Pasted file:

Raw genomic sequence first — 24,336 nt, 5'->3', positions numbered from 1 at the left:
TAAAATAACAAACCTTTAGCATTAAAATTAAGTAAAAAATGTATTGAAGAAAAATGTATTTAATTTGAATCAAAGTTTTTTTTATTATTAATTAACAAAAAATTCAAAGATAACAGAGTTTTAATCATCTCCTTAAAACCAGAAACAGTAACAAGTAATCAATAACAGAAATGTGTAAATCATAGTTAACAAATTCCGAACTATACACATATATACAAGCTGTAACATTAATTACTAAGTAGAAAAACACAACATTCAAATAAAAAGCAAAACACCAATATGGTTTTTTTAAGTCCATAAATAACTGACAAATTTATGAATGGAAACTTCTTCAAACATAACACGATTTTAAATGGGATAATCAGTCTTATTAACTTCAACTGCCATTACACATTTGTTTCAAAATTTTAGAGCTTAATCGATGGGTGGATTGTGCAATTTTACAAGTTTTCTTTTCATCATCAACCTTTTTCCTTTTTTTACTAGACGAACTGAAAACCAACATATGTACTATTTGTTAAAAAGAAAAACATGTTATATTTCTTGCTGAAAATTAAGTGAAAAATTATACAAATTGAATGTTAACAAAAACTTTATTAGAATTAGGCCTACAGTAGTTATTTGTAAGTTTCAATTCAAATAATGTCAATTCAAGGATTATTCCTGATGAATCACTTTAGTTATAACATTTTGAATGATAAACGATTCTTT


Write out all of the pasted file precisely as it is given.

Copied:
Raw genomic sequence first — 24,336 nt, 5'->3', positions numbered from 1 at the left:
TAAAATAACAAACCTTTAGCATTAAAATTAAGTAAAAAATGTATTGAAGAAAAATGTATTTAATTTGAATCAAAGTTTTTTTTATTATTAATTAACAAAAAATTCAAAGATAACAGAGTTTTAATCATCTCCTTAAAACCAGAAACAGTAACAAGTAATCAATAACAGAAATGTGTAAATCATAGTTAACAAATTCCGAACTATACACATATATACAAGCTGTAACATTAATTACTAAGTAGAAAAACACAACATTCAAATAAAAAGCAAAACACCAATATGGTTTTTTTAAGTCCATAAATAACTGACAAATTTATGAATGGAAACTTCTTCAAACATAACACGATTTTAAATGGGATAATCAGTCTTATTAACTTCAACTGCCATTACACATTTGTTTCAAAATTTTAGAGCTTAATCGATGGGTGGATTGTGCAATTTTACAAGTTTTCTTTTCATCATCAACCTTTTTCCTTTTTTTACTAGACGAACTGAAAACCAACATATGTACTATTTGTTAAAAAGAAAAACATGTTATATTTCTTGCTGAAAATTAAGTGAAAAATTATACAAATTGAATGTTAACAAAAACTTTATTAGAATTAGGCCTACAGTAGTTATTTGTAAGTTTCAATTCAAATAATGTCAATTCAAGGATTATTCCTGATGAATCACTTTAGTTATAACATTTTGAATGATAAACGATTCTTT